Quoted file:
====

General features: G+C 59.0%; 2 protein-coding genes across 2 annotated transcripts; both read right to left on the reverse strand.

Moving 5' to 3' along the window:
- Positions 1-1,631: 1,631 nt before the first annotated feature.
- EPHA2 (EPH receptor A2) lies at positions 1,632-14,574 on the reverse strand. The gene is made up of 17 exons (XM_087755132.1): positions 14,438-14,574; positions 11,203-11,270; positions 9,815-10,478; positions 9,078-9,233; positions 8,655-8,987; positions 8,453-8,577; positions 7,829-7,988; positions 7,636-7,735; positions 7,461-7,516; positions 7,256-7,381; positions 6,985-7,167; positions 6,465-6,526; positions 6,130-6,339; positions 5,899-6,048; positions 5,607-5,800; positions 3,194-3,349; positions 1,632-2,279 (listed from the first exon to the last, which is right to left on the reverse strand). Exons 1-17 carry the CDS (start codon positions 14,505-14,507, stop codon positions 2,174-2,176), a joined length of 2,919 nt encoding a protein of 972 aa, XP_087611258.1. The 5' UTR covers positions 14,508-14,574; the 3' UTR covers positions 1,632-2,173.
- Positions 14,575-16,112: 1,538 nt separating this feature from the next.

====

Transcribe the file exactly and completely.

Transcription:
General features: G+C 59.0%; 2 protein-coding genes across 2 annotated transcripts; both read right to left on the reverse strand.

Moving 5' to 3' along the window:
- Positions 1-1,631: 1,631 nt before the first annotated feature.
- EPHA2 (EPH receptor A2) lies at positions 1,632-14,574 on the reverse strand. The gene is made up of 17 exons (XM_087755132.1): positions 14,438-14,574; positions 11,203-11,270; positions 9,815-10,478; positions 9,078-9,233; positions 8,655-8,987; positions 8,453-8,577; positions 7,829-7,988; positions 7,636-7,735; positions 7,461-7,516; positions 7,256-7,381; positions 6,985-7,167; positions 6,465-6,526; positions 6,130-6,339; positions 5,899-6,048; positions 5,607-5,800; positions 3,194-3,349; positions 1,632-2,279 (listed from the first exon to the last, which is right to left on the reverse strand). Exons 1-17 carry the CDS (start codon positions 14,505-14,507, stop codon positions 2,174-2,176), a joined length of 2,919 nt encoding a protein of 972 aa, XP_087611258.1. The 5' UTR covers positions 14,508-14,574; the 3' UTR covers positions 1,632-2,173.
- Positions 14,575-16,112: 1,538 nt separating this feature from the next.